Review: George Dickel Bourbon 8 Years Old

Review: George Dickel Bourbon 8 Years Old

This new bottling from Dickel flew a bit under the radar when it was released this summer, but it merits discussion, as it’s a new permanent member of the George Dickel lineup, carrying an age statement of 8 years old.

At first it may seem there’s not a whole lot to the story — it’s made with the classic Dickel mashbill of 84% corn, 8% rye, and 8% malted barley — but the not-so-fine print indicates a twist. This is “bourbon,” not “Tennessee whiskey,” marking the first time the brand has used the B word on any of its labels. The story of why it’s calling this bourbon isn’t entirely meaningful, with some marketing about how Dickel wanted to find a home for barrels in its stocks that had “more traditional bourbon notes and did not express the Tennessee whiskey tasting characteristics found in the rest of the George Dickel offerings.” While that may be accurate, it’s important to note this is actually the same base product that goes into Dickel’s other Tennessee whiskey releases. Nothing wrong with that, though. Whiskey producers earmark certain barrels for different brands all the time.

So, got all that? Let’s taste.

Maybe Dickel’s on to something with this brand extension: I’m not sure I’ve ever encountered a more straightforwardly sweeter expression of Dickel — ever. The nose has a traditional vanilla and caramel note that’s kept in check by ample barrel char elements, tempering initial expectations. But that all changes when you tuck into the palate, where powerful notes of butterscotch, vanilla custard, candy corn, and — well, you get the idea — all emerge in short order. It’s like the toppings bar at your favorite frozen yogurt joint, full of confections each more decadent than the next. The finish is enduringly, almost tooth-achingly sweet, all caramel corn with syrup on top.

This is not really a serious whiskey, but it’s certainly not an unlikeable one, either. I would (and will) use it for cocktails, where the slightly elevated proof will shine — and the sweetness will allow for some restraint against the use of simple syrup and its ilk.

90 proof.

B / $33 / georgedickel.com [BUY IT NOW FROM CASKERS]

George Dickel Bourbon 8 Years Old

$33
8

Rating

8.0/10

6 Comments

  1. John on March 8, 2022 at 7:26 am

    When it comes to food and drink, I don’t understand the word “serious,” since it is utterly meaningless when describing stuff we consume for sensory pleasure. If it’s used to describe the effort, passion, and skill people put into making a product, fine. By that standard the guy who runs my favorite taco truck is on par with Pierre Gagnaire–and I’d bet the people who make George Dickel whiskey are just as serious as the folks who make any other well made spirit. But in this review, like so many other whiskey reviews I’ve read, I suspect the word serious is either subconsciously, or worse, intentionally, used to describe the reviewer rather than what’s in the bottle: “My palate has transcended those easy-to-like flavors that a mere novice might find inviting.” This is why almost every serious food and drink critic never uses the word serious. If amateur reviewers have become so jaded that the flavors most commonly produced when grains are mashed, distilled, and aged in American oak, have become somehow “unserious” they should write a disclaimer–not take it out on whatever they’re reviewing.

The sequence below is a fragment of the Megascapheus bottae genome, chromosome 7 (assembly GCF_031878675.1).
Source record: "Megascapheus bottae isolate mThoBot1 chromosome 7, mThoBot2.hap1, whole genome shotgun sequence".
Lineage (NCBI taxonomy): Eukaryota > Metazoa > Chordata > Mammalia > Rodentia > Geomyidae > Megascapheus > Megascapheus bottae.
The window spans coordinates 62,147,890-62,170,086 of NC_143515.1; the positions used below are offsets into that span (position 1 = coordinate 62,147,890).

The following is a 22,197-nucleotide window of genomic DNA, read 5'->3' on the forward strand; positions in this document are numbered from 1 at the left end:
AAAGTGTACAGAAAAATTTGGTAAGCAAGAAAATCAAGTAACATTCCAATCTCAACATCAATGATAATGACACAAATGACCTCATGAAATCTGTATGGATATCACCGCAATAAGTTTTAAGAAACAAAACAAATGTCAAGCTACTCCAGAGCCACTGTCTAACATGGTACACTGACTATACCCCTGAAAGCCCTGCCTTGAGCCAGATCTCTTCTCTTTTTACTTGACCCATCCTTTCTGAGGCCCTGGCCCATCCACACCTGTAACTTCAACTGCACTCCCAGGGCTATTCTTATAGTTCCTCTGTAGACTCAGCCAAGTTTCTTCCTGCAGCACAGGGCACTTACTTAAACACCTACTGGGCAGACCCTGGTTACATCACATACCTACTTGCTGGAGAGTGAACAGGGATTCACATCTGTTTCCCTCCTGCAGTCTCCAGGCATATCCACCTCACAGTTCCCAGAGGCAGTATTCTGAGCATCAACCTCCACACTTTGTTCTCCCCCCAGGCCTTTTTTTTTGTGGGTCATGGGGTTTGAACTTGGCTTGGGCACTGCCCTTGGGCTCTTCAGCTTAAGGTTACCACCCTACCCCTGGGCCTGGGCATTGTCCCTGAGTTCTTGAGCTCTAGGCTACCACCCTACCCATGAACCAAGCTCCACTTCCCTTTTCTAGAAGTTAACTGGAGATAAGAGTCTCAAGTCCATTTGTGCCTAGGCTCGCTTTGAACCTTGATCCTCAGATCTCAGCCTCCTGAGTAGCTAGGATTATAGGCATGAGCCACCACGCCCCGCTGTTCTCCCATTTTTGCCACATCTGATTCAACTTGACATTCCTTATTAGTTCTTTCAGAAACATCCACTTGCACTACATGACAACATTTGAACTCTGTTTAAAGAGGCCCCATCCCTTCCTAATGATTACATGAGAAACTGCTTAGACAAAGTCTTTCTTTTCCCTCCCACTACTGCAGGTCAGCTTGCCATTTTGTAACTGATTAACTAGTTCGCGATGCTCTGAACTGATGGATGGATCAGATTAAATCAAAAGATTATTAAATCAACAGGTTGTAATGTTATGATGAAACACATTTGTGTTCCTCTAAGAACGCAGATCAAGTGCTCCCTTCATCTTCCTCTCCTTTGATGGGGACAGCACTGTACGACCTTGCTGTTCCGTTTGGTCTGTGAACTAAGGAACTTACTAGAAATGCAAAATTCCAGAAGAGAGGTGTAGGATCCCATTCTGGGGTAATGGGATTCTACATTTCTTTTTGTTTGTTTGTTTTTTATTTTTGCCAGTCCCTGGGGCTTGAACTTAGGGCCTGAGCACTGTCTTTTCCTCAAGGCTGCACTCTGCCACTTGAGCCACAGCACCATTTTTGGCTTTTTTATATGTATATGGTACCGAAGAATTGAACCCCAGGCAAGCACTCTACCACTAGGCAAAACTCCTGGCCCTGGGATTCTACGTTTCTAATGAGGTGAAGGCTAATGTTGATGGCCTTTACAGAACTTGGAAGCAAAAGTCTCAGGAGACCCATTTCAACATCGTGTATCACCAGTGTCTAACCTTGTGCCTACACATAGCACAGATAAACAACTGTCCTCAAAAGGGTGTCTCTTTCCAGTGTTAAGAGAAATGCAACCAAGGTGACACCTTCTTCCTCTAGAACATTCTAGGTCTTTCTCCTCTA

• Christopher Null on March 8, 2022 at 9:17 am

      Thanks for that perspective, John. But I think in this case I am in fact implying that there was neither a lot of effort nor passion put into this product.



    • Christopher Null on March 8, 2022 at 10:28 am

      I also think “unserious” is an acceptable synonym for “uncomplicated,” as is the converse. But I do agree that the term isn’t overwhelmingly loaded with meaning. We feel the same way here about the terms “smooth” and “tasty” — neither of which we generally allow in reviews. Again, appreciate the perspective.



  2. Bruno on May 10, 2022 at 8:38 pm

    I love the raw nerves set off by a pet peeve. John calls out “serious,” and Christopher reluctantly backs up his use of the cliched term. Both comments were well articulated, but an explanation for “unserious?” That was a joking usage of an unword, right?

    I agree Dickel Bourbon is sweet, but hardly above average bourbon sweetness. It was clearly designed as a value product.

    Smooth and tasty are probably poor choices for a review. Tasty needs elaboration, but we all know what smooth means, and alternative, more specific descriptions are difficult to come by. “Unharsh?” “Untannic?” “Unburning?”

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